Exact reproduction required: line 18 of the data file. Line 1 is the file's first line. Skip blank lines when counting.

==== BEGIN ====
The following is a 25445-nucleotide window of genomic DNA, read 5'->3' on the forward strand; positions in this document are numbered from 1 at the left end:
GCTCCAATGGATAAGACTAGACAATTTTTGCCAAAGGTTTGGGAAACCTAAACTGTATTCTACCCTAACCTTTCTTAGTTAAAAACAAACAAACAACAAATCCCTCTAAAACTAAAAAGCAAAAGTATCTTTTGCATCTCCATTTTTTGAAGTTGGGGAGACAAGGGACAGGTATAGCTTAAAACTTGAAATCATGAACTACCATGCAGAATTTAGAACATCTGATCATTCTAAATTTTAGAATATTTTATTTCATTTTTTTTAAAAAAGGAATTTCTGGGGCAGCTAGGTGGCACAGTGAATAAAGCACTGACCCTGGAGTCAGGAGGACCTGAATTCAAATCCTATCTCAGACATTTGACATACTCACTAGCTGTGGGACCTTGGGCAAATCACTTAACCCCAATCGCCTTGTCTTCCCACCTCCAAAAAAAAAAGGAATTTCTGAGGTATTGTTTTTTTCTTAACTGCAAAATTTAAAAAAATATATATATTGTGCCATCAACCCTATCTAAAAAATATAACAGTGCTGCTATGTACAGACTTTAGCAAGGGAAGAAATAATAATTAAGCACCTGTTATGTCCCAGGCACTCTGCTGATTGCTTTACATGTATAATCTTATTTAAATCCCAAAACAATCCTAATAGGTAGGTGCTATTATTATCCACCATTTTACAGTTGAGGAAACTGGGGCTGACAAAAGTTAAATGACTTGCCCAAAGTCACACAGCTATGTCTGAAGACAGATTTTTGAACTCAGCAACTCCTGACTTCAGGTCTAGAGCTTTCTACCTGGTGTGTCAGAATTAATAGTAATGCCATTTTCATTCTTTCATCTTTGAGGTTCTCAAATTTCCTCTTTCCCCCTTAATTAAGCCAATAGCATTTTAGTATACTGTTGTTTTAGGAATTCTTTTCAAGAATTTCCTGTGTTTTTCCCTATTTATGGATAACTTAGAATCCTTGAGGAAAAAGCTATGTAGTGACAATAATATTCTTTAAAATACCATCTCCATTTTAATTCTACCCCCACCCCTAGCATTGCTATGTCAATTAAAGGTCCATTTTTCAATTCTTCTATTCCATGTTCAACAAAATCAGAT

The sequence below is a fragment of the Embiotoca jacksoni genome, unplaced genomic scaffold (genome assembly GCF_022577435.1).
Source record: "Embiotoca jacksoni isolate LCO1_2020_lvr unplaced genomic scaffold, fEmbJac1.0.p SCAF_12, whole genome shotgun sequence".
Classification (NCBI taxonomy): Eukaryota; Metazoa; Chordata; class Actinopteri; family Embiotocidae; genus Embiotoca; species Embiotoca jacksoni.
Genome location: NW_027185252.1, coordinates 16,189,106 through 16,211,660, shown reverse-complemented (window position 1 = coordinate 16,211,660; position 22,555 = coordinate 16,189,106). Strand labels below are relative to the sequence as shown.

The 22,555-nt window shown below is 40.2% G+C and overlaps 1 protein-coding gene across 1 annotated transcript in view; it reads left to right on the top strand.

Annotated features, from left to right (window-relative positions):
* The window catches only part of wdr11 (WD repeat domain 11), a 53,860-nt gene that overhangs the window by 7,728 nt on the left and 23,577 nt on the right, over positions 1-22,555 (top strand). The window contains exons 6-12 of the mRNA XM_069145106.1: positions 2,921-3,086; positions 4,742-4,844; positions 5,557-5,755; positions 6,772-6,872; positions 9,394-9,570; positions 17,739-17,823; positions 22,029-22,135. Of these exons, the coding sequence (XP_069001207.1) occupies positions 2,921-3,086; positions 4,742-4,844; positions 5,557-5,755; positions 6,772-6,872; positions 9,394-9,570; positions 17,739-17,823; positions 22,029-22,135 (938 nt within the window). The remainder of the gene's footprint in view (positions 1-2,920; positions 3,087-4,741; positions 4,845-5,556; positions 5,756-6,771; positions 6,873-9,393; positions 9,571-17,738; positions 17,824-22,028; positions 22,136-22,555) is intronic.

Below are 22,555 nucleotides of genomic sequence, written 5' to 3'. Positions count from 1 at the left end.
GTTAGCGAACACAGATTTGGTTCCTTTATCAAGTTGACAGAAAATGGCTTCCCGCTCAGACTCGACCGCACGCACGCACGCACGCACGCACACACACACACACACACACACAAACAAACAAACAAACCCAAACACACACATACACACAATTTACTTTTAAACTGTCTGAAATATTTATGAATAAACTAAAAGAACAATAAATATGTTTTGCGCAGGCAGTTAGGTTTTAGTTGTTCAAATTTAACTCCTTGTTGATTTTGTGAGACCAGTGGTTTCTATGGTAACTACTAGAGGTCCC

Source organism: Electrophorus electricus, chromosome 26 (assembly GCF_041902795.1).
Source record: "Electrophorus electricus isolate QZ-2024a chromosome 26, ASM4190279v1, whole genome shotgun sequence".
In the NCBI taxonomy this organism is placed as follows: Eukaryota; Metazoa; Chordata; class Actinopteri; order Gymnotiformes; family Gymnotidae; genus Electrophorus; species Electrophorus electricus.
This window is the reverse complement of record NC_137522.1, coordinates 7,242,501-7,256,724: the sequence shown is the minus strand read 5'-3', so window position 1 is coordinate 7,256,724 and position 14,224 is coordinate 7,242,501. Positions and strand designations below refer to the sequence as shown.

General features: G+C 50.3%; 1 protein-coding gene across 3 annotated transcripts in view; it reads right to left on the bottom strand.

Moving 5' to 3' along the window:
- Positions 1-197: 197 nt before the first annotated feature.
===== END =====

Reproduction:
- Positions 1-197: 197 nt before the first annotated feature.